- Try to eat mostly in season and locally grown fruits and vegetables. This cuts down on the energy used to grow, transport and store food, which reduces the release of heat trapping gases. Flying, trucking, and shipping foods around the world use excessive amounts of oil.
- Avoid drinking bottled water! Drink tap or filtered water & carry your drinking water in a reusable bottle. Plastic water bottles contribute to carbon dioxide per year. It is estimated that the carbon dioxide footprint of bottled water consumed globally is between 31 billion pounds of carbon dioxide per year (equivalent of 5 million cars per year) to 446 billion pounds of carbon dioxide per year (equivalent of 74 million cars per year).
- Eat more fruits, grains, and vegetables – You may have heard people talking about switching to a plant-based diet. Not only are there health reasons to make this switch but you will also save carbon dioxide too. It takes a lot more energy to produce animal products (like meat and dairy) and processed foods (like fruit juice, soda, candy, and chips) than to grow fruits and vegetables.
- Help start a garden at home, at school or in your community to grow some of your own food! Tending to a garden is not only great for the environment, but it gets you outside, enjoying and appreciating the natural environment you live in!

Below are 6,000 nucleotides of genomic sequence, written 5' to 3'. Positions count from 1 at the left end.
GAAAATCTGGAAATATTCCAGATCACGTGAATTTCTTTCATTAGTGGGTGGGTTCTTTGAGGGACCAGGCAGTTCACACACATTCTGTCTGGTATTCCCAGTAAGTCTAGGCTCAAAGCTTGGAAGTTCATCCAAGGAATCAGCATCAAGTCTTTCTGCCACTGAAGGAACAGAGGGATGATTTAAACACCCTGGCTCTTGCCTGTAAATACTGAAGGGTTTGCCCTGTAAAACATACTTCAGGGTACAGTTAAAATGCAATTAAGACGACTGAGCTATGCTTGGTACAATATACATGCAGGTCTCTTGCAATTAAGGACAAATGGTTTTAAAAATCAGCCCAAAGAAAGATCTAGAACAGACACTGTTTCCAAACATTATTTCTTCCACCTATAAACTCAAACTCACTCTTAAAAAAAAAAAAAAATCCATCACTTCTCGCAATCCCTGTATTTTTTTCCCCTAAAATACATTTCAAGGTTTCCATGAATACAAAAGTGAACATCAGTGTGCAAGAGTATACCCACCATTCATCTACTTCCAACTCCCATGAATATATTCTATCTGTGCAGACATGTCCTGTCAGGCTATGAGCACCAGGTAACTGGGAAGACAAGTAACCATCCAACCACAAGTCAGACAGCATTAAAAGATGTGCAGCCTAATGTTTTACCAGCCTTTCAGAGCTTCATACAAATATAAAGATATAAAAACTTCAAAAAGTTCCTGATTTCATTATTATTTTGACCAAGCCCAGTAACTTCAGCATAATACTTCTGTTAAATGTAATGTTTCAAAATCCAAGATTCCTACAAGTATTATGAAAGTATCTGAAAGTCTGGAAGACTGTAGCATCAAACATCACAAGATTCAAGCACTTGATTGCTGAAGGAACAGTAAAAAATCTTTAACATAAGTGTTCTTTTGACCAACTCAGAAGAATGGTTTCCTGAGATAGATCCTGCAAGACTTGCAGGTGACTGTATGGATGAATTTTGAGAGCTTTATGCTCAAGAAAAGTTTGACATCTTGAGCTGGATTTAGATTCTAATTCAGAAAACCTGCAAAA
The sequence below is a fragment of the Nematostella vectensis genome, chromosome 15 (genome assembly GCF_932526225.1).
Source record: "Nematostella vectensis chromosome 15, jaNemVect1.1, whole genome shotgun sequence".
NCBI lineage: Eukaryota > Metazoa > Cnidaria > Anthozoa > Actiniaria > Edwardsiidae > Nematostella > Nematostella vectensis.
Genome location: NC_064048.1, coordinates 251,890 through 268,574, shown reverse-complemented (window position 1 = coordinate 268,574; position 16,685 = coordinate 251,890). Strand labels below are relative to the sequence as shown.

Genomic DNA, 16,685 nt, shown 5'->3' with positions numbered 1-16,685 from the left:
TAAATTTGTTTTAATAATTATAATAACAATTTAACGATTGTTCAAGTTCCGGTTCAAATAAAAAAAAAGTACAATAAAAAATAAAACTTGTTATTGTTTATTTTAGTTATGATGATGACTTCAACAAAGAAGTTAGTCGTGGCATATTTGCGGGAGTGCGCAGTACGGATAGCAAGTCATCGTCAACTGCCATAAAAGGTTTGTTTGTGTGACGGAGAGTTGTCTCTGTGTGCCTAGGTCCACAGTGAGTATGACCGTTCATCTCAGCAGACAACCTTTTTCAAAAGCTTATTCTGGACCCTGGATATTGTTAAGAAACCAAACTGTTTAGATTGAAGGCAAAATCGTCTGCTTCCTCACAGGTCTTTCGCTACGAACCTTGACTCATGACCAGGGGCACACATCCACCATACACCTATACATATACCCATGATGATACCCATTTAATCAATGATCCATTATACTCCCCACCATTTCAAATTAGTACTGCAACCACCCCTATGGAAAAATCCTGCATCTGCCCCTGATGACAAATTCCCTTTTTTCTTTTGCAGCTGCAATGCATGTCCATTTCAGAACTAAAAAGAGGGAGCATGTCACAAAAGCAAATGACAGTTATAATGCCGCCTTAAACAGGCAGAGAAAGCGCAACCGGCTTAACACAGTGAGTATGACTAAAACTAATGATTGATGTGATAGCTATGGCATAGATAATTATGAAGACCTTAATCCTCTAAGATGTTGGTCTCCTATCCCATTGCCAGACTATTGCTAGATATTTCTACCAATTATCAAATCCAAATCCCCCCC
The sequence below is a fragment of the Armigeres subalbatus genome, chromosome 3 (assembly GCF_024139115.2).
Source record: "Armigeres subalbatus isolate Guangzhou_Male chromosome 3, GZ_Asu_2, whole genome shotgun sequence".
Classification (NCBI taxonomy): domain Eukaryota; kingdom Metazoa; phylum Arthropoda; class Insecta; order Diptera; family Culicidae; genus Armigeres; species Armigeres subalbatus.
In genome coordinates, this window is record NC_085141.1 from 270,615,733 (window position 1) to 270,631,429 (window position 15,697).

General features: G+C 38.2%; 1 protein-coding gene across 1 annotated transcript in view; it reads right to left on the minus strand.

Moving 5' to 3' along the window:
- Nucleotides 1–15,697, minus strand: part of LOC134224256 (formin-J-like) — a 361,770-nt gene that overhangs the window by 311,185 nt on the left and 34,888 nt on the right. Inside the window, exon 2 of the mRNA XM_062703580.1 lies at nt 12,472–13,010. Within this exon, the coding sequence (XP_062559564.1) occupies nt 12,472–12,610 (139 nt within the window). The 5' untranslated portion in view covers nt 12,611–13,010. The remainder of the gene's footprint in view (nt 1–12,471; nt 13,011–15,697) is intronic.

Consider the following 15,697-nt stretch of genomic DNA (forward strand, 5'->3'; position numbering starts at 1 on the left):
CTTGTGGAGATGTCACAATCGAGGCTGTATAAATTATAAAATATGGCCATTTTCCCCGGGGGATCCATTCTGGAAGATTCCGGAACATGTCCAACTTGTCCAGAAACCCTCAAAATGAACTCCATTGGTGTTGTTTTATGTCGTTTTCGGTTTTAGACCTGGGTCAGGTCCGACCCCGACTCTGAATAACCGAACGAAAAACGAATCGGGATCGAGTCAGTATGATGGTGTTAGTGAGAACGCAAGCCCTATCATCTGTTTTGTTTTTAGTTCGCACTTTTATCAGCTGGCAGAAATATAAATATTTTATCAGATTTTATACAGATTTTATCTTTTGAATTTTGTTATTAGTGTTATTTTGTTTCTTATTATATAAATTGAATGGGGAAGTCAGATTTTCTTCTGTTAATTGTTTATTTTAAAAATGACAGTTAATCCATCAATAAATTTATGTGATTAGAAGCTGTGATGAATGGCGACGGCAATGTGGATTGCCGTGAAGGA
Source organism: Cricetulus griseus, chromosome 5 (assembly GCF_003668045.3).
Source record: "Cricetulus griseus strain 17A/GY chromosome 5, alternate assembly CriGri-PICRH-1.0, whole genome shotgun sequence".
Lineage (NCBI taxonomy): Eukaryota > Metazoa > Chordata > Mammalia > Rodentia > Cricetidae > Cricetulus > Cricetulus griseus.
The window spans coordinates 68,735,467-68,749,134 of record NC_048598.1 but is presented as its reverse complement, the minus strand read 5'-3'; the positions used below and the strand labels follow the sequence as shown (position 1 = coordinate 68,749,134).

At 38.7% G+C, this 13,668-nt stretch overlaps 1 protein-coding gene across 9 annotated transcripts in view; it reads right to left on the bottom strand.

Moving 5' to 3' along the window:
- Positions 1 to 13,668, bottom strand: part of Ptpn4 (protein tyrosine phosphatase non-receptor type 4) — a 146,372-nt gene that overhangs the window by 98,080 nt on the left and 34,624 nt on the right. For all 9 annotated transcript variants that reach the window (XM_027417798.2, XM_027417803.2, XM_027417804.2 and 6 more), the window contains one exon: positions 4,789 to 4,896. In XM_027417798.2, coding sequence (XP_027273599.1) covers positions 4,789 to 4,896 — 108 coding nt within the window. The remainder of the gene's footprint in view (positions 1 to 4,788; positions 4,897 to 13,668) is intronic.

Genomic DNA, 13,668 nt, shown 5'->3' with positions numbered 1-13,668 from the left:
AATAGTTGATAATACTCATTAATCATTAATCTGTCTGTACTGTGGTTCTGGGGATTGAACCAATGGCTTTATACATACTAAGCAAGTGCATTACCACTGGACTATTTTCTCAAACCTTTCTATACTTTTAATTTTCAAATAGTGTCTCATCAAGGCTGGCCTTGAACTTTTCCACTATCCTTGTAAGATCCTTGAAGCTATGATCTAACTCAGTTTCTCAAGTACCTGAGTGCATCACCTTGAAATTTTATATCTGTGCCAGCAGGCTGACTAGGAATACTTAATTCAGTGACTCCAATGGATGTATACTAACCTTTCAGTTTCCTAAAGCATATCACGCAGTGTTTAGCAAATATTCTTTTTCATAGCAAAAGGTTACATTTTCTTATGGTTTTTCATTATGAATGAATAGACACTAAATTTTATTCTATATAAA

- Ask your parents to buy reusable grocery bags or advocate for plant-based plastics. Help them to remember to get them out of the car and take them into the store.
Theme 2. Transport
- Walk or ride your bike instead of taking a car everywhere. A 3 km car trip puts 2 pounds of carbon dioxide into the atmosphere! Biking or walking just one mile a day for a year could save 330 pounds of carbon dioxide—that’s the same as planting four trees and letting them grow for 10 years!
- Stay out of the drive thru! When you go to a fast-food place, ask your parents or guardian to park the car and let you walk inside, rather than sitting in a line of cars with the engine running and polluting.
- If you must ride, carpool & consider driving an electric vehicle.
- If you are in a car with family or friends, encourage windows down instead of air conditioning!
- Holiday locally! Explore your own beautiful province during the holidays, so that an airplane flight with a large carbon footprint is not necessary.
Theme 3. Energy
- Turn down the thermostat on the heating when it’s cold. Try using sweaters, blankets, and socks to stay warm and use less heat!
- Turn up the thermostat on the air conditioning when it’s hot. If you are still too hot, fans are a good alternative to air conditioning because they use much less power.
- Turn off lights, TVs, computers, when you do not need them.
- Unplug! Any electronic gadget you can turn on with a remote (TV, DVD player, Nintendo, Xbox) uses power even when it is "off." Appliances with a digital clock (like a coffee maker) or a power adapter (like a laptop computer) also suck power like a sneaky vampire. Plug these kinds of things into a surge protector or power strip that has an on/off switch. Then you can shut off all the power without unplugging each gadget.